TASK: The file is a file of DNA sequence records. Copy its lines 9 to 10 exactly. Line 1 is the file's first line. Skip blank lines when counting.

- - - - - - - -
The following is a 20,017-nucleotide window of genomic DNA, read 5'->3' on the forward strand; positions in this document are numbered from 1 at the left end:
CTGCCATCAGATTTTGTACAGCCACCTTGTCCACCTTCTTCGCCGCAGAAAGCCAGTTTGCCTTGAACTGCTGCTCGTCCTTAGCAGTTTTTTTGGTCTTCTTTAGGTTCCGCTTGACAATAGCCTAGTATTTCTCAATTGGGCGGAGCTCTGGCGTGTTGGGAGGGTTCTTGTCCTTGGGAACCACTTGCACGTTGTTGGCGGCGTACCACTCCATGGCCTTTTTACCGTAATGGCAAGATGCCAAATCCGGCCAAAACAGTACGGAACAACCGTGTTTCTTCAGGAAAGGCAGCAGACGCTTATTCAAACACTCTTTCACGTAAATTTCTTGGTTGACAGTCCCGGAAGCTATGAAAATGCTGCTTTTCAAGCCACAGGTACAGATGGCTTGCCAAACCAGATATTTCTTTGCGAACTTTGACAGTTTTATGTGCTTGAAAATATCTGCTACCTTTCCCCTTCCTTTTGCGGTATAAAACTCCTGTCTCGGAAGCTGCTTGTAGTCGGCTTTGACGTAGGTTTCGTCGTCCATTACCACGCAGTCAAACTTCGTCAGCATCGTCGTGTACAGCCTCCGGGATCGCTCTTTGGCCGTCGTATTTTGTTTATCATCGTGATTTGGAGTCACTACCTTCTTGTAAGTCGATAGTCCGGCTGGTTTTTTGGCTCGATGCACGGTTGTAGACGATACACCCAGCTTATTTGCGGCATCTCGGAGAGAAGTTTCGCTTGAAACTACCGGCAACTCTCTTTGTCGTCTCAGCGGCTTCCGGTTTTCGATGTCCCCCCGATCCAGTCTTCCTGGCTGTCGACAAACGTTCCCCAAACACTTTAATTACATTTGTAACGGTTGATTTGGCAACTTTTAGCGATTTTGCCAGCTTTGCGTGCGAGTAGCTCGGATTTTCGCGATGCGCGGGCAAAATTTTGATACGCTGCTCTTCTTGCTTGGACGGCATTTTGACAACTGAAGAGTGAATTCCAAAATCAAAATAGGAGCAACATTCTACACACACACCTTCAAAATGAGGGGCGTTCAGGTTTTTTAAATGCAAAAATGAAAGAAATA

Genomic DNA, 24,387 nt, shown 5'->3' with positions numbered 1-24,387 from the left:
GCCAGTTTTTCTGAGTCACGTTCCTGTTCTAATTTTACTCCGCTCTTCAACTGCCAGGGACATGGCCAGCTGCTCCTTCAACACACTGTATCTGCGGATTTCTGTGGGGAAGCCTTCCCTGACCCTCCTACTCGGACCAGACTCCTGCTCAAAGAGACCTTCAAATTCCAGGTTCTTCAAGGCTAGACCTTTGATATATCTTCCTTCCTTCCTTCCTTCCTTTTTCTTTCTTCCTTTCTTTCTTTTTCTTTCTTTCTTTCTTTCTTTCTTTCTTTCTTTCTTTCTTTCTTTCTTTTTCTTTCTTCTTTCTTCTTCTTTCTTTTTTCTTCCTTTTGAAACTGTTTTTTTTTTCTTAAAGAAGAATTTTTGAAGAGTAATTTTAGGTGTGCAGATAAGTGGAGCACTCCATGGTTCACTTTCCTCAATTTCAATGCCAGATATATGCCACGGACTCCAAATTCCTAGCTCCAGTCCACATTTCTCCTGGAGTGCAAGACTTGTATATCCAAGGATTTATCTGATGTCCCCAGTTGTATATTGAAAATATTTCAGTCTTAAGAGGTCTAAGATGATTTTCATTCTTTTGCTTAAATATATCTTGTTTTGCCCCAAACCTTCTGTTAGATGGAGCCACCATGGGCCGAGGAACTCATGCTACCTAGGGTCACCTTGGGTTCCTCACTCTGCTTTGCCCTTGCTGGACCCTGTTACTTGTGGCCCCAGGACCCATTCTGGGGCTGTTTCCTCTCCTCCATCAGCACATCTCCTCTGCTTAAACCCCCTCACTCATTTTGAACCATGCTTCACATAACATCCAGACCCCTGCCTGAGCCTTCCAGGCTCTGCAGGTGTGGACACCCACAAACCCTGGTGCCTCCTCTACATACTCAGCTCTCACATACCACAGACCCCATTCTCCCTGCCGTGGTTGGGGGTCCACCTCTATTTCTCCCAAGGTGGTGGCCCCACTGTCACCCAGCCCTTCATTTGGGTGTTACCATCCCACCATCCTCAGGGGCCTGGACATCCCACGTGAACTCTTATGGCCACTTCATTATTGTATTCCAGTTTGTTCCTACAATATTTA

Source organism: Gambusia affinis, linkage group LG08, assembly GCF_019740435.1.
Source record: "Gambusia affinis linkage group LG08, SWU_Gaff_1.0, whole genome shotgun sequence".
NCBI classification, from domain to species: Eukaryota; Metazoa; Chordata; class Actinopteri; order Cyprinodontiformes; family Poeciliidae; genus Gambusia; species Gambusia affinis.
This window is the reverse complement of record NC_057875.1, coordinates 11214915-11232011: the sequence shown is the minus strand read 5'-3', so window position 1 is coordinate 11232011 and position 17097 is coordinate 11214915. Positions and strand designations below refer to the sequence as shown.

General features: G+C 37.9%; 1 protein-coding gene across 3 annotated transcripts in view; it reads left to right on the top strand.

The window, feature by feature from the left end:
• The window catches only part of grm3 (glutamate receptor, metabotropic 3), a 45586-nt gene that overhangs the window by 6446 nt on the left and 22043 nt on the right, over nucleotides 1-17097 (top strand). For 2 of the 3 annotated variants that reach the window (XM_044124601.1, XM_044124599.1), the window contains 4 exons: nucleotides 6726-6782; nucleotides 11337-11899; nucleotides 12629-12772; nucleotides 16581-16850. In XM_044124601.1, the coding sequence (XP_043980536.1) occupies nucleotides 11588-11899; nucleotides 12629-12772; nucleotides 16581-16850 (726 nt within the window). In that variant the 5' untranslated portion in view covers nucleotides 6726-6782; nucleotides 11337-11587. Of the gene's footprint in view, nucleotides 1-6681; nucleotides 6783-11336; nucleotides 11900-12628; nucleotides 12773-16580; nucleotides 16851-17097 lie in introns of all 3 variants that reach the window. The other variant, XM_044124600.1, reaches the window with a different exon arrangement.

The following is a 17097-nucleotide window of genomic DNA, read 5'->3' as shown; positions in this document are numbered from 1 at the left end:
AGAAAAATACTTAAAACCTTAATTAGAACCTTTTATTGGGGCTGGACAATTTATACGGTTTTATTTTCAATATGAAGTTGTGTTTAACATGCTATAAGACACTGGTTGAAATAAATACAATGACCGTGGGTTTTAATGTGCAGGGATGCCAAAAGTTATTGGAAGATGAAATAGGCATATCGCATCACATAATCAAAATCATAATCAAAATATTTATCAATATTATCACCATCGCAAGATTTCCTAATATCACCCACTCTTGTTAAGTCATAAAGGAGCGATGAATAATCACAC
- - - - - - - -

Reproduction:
General features: G+C 37.9%; 1 protein-coding gene across 3 annotated transcripts in view; it reads left to right on the top strand.

The window, feature by feature from the left end: